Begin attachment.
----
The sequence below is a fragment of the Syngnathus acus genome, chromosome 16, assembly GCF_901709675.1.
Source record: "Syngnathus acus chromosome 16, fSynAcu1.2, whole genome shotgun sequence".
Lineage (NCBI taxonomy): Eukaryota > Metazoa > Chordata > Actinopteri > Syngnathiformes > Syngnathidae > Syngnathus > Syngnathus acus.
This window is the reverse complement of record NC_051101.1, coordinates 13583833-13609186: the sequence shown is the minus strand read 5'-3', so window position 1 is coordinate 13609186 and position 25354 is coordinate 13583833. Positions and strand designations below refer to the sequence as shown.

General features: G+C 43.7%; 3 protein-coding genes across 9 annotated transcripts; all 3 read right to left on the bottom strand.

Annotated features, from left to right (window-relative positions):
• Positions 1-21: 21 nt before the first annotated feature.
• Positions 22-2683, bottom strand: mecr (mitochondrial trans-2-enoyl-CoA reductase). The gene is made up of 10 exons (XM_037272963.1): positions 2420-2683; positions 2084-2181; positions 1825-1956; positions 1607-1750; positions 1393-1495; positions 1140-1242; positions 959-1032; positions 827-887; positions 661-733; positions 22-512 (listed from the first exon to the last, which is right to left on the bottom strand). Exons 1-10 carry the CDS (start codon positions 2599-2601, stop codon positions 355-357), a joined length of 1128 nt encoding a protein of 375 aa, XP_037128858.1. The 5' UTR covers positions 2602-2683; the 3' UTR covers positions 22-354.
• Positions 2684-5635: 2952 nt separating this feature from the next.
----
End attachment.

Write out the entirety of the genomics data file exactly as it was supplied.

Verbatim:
The sequence below is a fragment of the Syngnathus acus genome, chromosome 16, assembly GCF_901709675.1.
Source record: "Syngnathus acus chromosome 16, fSynAcu1.2, whole genome shotgun sequence".
Lineage (NCBI taxonomy): Eukaryota > Metazoa > Chordata > Actinopteri > Syngnathiformes > Syngnathidae > Syngnathus > Syngnathus acus.
This window is the reverse complement of record NC_051101.1, coordinates 13583833-13609186: the sequence shown is the minus strand read 5'-3', so window position 1 is coordinate 13609186 and position 25354 is coordinate 13583833. Positions and strand designations below refer to the sequence as shown.

General features: G+C 43.7%; 3 protein-coding genes across 9 annotated transcripts; all 3 read right to left on the bottom strand.

Annotated features, from left to right (window-relative positions):
• Positions 1-21: 21 nt before the first annotated feature.
• Positions 22-2683, bottom strand: mecr (mitochondrial trans-2-enoyl-CoA reductase). The gene is made up of 10 exons (XM_037272963.1): positions 2420-2683; positions 2084-2181; positions 1825-1956; positions 1607-1750; positions 1393-1495; positions 1140-1242; positions 959-1032; positions 827-887; positions 661-733; positions 22-512 (listed from the first exon to the last, which is right to left on the bottom strand). Exons 1-10 carry the CDS (start codon positions 2599-2601, stop codon positions 355-357), a joined length of 1128 nt encoding a protein of 375 aa, XP_037128858.1. The 5' UTR covers positions 2602-2683; the 3' UTR covers positions 22-354.
• Positions 2684-5635: 2952 nt separating this feature from the next.